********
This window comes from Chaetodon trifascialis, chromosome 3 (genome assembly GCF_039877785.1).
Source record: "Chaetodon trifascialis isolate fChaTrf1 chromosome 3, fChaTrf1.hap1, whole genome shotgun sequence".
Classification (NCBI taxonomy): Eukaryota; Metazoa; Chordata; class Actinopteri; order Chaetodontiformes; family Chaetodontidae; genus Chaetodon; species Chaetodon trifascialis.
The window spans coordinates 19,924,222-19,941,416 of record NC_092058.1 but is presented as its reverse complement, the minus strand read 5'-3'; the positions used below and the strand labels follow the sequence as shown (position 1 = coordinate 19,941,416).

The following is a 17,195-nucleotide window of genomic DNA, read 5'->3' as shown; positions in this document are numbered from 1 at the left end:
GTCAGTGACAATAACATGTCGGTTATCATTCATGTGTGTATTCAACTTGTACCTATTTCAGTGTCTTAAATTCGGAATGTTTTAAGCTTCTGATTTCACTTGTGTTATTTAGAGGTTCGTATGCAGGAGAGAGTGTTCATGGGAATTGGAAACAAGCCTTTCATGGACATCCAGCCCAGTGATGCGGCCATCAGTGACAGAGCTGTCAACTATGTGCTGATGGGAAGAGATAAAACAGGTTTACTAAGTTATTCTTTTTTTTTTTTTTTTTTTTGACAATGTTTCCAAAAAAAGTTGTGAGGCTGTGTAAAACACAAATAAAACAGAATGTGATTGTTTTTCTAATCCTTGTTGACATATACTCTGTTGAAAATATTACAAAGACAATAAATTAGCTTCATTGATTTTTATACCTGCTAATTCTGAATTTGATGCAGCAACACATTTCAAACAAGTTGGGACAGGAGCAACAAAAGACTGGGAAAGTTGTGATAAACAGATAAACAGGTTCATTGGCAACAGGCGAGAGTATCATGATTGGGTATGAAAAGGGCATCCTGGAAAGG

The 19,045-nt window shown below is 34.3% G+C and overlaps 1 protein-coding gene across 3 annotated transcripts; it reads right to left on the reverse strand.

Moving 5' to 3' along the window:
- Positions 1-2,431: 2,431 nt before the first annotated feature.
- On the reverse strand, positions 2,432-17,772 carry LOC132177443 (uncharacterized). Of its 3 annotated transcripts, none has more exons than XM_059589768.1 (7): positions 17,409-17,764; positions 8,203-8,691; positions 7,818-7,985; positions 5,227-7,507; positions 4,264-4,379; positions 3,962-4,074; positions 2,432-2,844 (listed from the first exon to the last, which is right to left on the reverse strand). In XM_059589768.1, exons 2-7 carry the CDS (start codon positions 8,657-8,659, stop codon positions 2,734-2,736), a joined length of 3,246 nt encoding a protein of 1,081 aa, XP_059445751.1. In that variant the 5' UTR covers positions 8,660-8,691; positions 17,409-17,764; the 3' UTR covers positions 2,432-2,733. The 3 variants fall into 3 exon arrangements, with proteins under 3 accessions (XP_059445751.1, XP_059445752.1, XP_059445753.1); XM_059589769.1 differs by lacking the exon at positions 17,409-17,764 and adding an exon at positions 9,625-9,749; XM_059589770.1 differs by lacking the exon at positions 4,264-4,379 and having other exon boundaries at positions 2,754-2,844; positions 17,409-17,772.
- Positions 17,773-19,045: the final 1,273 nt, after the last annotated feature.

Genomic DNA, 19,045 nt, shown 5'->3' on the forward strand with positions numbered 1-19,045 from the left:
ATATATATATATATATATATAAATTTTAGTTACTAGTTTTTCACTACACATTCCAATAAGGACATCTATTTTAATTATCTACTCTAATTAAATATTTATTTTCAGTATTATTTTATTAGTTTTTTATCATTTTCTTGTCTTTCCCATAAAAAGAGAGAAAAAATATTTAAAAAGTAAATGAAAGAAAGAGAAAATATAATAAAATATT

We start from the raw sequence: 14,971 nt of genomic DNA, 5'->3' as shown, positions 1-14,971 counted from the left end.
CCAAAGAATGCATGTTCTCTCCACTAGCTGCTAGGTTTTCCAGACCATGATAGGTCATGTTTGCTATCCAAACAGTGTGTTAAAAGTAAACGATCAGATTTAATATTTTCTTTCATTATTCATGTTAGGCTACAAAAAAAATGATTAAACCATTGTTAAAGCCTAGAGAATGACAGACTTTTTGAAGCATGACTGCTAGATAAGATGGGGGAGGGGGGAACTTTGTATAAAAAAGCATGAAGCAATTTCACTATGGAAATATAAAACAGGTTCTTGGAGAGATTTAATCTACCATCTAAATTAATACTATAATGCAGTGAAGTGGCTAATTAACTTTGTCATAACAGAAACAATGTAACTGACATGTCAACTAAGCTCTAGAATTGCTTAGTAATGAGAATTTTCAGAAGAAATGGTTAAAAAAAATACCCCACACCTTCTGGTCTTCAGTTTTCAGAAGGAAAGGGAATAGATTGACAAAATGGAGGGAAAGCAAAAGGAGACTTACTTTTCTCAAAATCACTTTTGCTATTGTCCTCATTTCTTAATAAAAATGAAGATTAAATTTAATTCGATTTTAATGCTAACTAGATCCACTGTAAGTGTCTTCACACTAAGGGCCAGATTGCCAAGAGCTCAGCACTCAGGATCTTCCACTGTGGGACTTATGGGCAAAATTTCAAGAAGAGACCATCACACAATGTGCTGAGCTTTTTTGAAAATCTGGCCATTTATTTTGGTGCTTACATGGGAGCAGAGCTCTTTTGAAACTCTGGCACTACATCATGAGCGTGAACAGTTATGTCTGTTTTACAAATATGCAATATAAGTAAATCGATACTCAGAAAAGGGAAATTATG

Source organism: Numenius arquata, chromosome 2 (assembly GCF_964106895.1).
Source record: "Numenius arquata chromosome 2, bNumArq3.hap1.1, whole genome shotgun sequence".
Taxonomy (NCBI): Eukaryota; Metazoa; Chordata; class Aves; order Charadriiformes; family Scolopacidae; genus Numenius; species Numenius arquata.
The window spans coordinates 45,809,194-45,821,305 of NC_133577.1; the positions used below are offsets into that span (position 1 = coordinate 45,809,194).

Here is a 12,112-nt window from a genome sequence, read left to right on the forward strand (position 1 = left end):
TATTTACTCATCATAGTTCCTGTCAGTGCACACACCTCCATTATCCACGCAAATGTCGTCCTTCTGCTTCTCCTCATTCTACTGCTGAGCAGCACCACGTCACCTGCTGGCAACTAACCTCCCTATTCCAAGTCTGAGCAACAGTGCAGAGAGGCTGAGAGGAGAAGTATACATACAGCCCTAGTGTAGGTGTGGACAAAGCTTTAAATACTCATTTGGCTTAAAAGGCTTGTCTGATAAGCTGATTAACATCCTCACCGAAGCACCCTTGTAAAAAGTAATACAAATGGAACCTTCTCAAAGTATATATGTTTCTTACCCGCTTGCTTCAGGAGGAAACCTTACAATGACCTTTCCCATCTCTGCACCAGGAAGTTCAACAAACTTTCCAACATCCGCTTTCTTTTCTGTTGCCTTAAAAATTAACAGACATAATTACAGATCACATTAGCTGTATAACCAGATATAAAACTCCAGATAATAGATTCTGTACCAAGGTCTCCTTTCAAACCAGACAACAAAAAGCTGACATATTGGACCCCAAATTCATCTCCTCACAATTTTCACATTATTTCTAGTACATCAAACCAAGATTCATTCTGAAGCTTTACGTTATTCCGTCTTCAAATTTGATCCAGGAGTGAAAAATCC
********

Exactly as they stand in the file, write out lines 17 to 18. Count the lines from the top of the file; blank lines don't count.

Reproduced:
Source record: "Numenius arquata chromosome 2, bNumArq3.hap1.1, whole genome shotgun sequence".
Taxonomy (NCBI): Eukaryota; Metazoa; Chordata; class Aves; order Charadriiformes; family Scolopacidae; genus Numenius; species Numenius arquata.